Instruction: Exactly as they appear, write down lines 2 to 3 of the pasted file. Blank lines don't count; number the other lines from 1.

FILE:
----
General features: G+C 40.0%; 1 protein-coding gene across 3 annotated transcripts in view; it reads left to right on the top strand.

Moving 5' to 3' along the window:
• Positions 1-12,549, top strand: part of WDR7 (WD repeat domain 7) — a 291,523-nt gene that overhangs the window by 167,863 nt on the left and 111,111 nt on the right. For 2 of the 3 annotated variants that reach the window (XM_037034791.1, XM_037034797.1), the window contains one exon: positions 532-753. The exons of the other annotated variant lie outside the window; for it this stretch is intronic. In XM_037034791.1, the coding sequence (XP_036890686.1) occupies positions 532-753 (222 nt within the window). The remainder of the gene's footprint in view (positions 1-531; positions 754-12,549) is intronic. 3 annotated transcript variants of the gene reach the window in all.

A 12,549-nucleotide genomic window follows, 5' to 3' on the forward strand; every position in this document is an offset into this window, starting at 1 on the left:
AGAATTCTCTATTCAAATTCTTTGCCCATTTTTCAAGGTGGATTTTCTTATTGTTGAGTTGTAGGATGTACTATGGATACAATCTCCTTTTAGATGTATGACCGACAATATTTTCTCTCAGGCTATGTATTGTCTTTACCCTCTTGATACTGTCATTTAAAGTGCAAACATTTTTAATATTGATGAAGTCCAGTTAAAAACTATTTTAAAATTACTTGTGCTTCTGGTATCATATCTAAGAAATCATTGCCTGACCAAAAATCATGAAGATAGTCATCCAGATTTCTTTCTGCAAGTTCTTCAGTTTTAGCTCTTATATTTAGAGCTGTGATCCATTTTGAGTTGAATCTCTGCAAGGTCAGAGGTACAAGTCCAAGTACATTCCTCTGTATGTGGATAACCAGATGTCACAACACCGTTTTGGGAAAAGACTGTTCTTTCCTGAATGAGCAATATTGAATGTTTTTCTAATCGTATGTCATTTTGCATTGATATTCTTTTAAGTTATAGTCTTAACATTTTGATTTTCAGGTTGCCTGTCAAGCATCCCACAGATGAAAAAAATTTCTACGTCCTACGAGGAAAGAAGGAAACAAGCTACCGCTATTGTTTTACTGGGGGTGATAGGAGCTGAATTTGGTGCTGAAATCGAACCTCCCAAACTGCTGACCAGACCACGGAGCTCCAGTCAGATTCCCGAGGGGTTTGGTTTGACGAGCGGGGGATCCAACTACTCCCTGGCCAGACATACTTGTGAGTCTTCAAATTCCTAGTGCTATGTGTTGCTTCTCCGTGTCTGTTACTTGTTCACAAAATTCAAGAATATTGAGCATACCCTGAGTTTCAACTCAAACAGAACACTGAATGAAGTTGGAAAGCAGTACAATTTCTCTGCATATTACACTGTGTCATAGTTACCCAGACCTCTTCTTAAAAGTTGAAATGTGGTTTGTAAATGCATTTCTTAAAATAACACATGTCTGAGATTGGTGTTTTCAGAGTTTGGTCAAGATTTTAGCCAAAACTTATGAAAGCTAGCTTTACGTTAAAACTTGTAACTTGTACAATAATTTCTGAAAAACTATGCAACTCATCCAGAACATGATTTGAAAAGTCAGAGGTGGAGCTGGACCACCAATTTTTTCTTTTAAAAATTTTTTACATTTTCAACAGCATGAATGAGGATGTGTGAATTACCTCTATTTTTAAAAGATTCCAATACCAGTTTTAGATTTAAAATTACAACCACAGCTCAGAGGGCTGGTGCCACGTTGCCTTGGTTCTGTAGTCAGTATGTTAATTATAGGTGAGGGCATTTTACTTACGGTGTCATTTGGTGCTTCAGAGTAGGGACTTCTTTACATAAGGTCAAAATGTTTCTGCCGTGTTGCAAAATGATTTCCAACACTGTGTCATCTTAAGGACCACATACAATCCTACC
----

Moving 5' to 3' along the window:
• Positions 1-12,549, top strand: part of WDR7 (WD repeat domain 7) — a 291,523-nt gene that overhangs the window by 167,863 nt on the left and 111,111 nt on the right. For 2 of the 3 annotated variants that reach the window (XM_037034791.1, XM_037034797.1), the window contains one exon: positions 532-753. The exons of the other annotated variant lie outside the window; for it this stretch is intronic. In XM_037034791.1, the coding sequence (XP_036890686.1) occupies positions 532-753 (222 nt within the window). The remainder of the gene's footprint in view (positions 1-531; positions 754-12,549) is intronic. 3 annotated transcript variants of the gene reach the window in all.